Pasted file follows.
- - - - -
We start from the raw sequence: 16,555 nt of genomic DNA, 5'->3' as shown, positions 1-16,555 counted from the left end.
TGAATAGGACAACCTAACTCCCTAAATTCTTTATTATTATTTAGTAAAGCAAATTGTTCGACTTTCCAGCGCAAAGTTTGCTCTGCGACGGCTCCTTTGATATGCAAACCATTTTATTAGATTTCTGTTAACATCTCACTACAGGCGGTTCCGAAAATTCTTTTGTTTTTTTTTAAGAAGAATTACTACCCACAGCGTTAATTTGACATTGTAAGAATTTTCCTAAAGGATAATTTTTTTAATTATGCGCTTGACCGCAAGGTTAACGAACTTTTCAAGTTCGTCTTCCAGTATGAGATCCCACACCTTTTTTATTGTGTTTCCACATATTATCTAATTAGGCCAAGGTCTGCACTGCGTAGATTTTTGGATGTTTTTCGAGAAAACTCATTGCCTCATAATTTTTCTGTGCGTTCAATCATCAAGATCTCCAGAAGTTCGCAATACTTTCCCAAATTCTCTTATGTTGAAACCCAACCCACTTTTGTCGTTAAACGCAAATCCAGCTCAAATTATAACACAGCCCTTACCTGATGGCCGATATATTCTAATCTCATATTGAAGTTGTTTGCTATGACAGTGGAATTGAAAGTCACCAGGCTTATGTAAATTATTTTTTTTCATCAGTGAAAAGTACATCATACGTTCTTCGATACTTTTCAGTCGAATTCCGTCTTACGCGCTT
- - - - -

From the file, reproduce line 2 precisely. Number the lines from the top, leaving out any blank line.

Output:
TGAATAGGACAACCTAACTCCCTAAATTCTTTATTATTATTTAGTAAAGCAAATTGTTCGACTTTCCAGCGCAAAGTTTGCTCTGCGACGGCTCCTTTGATATGCAAACCATTTTATTAGATTTCTGTTAACATCTCACTACAGGCGGTTCCGAAAATTCTTTTGTTTTTTTTTAAGAAGAATTACTACCCACAGCGTTAATTTGACATTGTAAGAATTTTCCTAAAGGATAATTTTTTTAATTATGCGCTTGACCGCAAGGTTAACGAACTTTTCAAGTTCGTCTTCCAGTATGAGATCCCACACCTTTTTTATTGTGTTTCCACATATTATCTAATTAGGCCAAGGTCTGCACTGCGTAGATTTTTGGATGTTTTTCGAGAAAACTCATTGCCTCATAATTTTTCTGTGCGTTCAATCATCAAGATCTCCAGAAGTTCGCAATACTTTCCCAAATTCTCTTATGTTGAAACCCAACCCACTTTTGTCGTTAAACGCAAATCCAGCTCAAATTATAACACAGCCCTTACCTGATGGCCGATATATTCTAATCTCATATTGAAGTTGTTTGCTATGACAGTGGAATTGAAAGTCACCAGGCTTATGTAAATTATTTTTTTTCATCAGTGAAAAGTACATCATACGTTCTTCGATACTTTTCAGTCGAATTCCGTCTTACGCGCTT